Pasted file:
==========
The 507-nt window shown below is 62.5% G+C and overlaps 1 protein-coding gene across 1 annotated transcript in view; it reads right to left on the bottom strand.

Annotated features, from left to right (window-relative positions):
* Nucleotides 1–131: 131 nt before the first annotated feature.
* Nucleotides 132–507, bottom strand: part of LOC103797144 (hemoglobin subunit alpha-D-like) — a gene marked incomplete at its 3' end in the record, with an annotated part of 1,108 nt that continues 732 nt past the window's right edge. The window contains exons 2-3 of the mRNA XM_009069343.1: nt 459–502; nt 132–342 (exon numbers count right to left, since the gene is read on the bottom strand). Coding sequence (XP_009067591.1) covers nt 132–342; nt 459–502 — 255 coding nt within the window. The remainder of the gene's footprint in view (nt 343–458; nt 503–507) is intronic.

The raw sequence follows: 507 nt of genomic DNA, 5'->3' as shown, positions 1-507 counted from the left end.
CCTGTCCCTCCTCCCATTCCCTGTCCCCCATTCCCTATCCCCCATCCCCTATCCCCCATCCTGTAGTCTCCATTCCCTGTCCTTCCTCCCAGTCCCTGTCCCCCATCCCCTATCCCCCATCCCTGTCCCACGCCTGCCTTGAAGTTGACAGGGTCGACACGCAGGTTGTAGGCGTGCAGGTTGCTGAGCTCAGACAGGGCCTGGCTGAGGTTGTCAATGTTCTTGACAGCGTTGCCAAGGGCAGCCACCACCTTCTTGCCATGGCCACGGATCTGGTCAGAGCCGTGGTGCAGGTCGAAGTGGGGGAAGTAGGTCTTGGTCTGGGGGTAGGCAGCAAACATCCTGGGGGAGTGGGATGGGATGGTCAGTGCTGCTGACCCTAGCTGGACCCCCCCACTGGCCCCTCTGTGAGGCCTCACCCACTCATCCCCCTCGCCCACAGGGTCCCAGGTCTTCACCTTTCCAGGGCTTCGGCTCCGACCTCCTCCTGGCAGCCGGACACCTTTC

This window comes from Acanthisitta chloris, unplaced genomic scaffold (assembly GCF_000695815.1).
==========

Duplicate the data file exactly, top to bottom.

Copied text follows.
The 507-nt window shown below is 62.5% G+C and overlaps 1 protein-coding gene across 1 annotated transcript in view; it reads right to left on the bottom strand.

Annotated features, from left to right (window-relative positions):
* Nucleotides 1–131: 131 nt before the first annotated feature.
* Nucleotides 132–507, bottom strand: part of LOC103797144 (hemoglobin subunit alpha-D-like) — a gene marked incomplete at its 3' end in the record, with an annotated part of 1,108 nt that continues 732 nt past the window's right edge. The window contains exons 2-3 of the mRNA XM_009069343.1: nt 459–502; nt 132–342 (exon numbers count right to left, since the gene is read on the bottom strand). Coding sequence (XP_009067591.1) covers nt 132–342; nt 459–502 — 255 coding nt within the window. The remainder of the gene's footprint in view (nt 343–458; nt 503–507) is intronic.

The raw sequence follows: 507 nt of genomic DNA, 5'->3' as shown, positions 1-507 counted from the left end.
CCTGTCCCTCCTCCCATTCCCTGTCCCCCATTCCCTATCCCCCATCCCCTATCCCCCATCCTGTAGTCTCCATTCCCTGTCCTTCCTCCCAGTCCCTGTCCCCCATCCCCTATCCCCCATCCCTGTCCCACGCCTGCCTTGAAGTTGACAGGGTCGACACGCAGGTTGTAGGCGTGCAGGTTGCTGAGCTCAGACAGGGCCTGGCTGAGGTTGTCAATGTTCTTGACAGCGTTGCCAAGGGCAGCCACCACCTTCTTGCCATGGCCACGGATCTGGTCAGAGCCGTGGTGCAGGTCGAAGTGGGGGAAGTAGGTCTTGGTCTGGGGGTAGGCAGCAAACATCCTGGGGGAGTGGGATGGGATGGTCAGTGCTGCTGACCCTAGCTGGACCCCCCCACTGGCCCCTCTGTGAGGCCTCACCCACTCATCCCCCTCGCCCACAGGGTCCCAGGTCTTCACCTTTCCAGGGCTTCGGCTCCGACCTCCTCCTGGCAGCCGGACACCTTTC

This window comes from Acanthisitta chloris, unplaced genomic scaffold (assembly GCF_000695815.1).